For modules coming from .py (or .pyc) files, you can use mymodule.__file__, e.g.

> import random
> random.__file__
'C:\\Python25\\lib\\random.pyc'

The Answer 8

13 people think this answer is useful

Here’s a one-liner to get the filename for a module, suitable for shell aliasing:

echo 'import sys; t=__import__(sys.argv[1],fromlist=[\".\"]); print(t.__file__)'  | python - 

Set up as an alias:

alias getpmpath="echo 'import sys; t=__import__(sys.argv[1],fromlist=[\".\"]); print(t.__file__)'  | python - "

To use:

$ getpmpath twisted
/usr/lib64/python2.6/site-packages/twisted/__init__.pyc
$ getpmpath twisted.web
/usr/lib64/python2.6/site-packages/twisted/web/__init__.pyc

The Answer 9

12 people think this answer is useful

In the python interpreter you could import the particular module and then type help(module). This gives details such as Name, File, Module Docs, Description et al.

Ex:

import os

help(os)


Help on module os:

NAME

os - OS routines for Mac, NT, or Posix depending on what system we're on.

FILE

/usr/lib/python2.6/os.py

MODULE DOCS

http://docs.python.org/library/os

DESCRIPTION

This exports:

- all functions from posix, nt, os2, or ce, e.g. unlink, stat, etc.

- os.path is one of the modules posixpath, or ntpath

- os.name is 'posix', 'nt', 'os2', 'ce' or 'riscos'

et al

The Answer 10

12 people think this answer is useful

On windows you can find the location of the python module as shown below:i.e find rest_framework module enter image description here

The Answer 11

10 people think this answer is useful

New in Python 3.2, you can now use e.g. code_info() from the dis module: http://docs.python.org/dev/whatsnew/3.2.html#dis

The Answer 12

9 people think this answer is useful

Check out this nifty “cdp” command to cd to the directory containing the source for the indicated Python module:

cdp () {
  cd "$(python -c "import os.path as _, ${1}; \
    print _.dirname(_.realpath(${1}.__file__[:-1]))"
  )"
}

The Answer 13

4 people think this answer is useful

On Ubuntu 12.04, for example numpy package for python2, can be found at:

/usr/lib/python2.7/dist-packages/numpy

Of course, this is not generic answer

The Answer 14

1 people think this answer is useful

Another way to check if you have multiple python versions installed, from the terminal.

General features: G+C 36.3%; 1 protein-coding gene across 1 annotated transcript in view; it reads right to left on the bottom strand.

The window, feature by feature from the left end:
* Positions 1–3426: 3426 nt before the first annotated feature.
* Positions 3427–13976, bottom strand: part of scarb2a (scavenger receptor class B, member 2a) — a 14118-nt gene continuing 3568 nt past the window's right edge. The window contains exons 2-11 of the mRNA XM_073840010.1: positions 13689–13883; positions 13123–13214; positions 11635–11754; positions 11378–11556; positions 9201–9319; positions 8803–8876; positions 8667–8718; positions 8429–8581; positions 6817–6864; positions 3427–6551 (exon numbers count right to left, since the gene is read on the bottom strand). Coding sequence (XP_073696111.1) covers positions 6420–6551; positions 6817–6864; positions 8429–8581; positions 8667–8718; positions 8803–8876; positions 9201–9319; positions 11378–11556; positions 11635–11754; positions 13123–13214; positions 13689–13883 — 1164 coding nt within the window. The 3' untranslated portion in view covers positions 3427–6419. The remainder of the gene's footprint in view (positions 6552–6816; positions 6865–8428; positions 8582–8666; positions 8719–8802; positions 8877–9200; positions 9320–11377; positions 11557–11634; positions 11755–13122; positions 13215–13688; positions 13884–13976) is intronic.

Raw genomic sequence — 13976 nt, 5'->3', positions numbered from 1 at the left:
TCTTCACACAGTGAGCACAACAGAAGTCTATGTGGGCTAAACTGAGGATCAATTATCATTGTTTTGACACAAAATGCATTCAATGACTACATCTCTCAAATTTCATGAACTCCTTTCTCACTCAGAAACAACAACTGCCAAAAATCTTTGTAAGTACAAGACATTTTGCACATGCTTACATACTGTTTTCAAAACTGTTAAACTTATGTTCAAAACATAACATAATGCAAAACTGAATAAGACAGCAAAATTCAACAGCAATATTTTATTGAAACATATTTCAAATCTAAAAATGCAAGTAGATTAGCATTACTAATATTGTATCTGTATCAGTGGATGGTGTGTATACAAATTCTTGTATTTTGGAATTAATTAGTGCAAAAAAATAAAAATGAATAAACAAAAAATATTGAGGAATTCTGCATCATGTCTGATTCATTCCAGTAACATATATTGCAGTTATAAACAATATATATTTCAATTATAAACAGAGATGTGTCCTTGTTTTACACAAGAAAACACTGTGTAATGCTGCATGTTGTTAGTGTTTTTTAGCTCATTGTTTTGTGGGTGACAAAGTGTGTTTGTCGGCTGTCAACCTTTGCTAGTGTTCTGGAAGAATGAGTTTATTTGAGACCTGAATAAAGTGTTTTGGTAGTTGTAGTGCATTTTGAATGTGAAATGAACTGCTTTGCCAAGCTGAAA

-MBP:~python3 -m pip show pyperclip

Location: /Library/Frameworks/Python.framework/Versions/3.7/lib/python3.7/site-

MBP:~ python -m pip show pyperclip

Location: /Users/umeshvuyyuru/Library/Python/2.7/lib/python/site-packages

The Answer 15

0 people think this answer is useful

Not all python modules are written in python. Datetime happens to be one of them that is not, and (on linux) is datetime.so.

You would have to download the source code to the python standard library to get at it.

The Answer 16

0 people think this answer is useful

For those who prefer a GUI solution: if you’re using a gui such as Spyder (part of the Anaconda installation) you can just right-click the module name (such as “csv” in “import csv”) and select “go to definition” – this will open the file, but also on the top you can see the exact file location (“C:….csv.py”)

The Answer 17

0 people think this answer is useful

If you are not using interpreter then you can run the code below:

import site
print (site.getsitepackages())

Output:

['C:\\Users\\<your username>\\AppData\\Local\\Programs\\Python\\Python37', 'C:\\Users\\<your username>\\AppData\\Local\\Programs\\Python\\Python37\\lib\\site-packages']

The second element in Array will be your package location. In this case:

C:\Users\<your username>\AppData\Local\Programs\Python\Python37\lib\site-packages

The Answer 18

0 people think this answer is useful

In an IDE like Spyder, import the module and then run the module individually. enter image description here

Add a Comment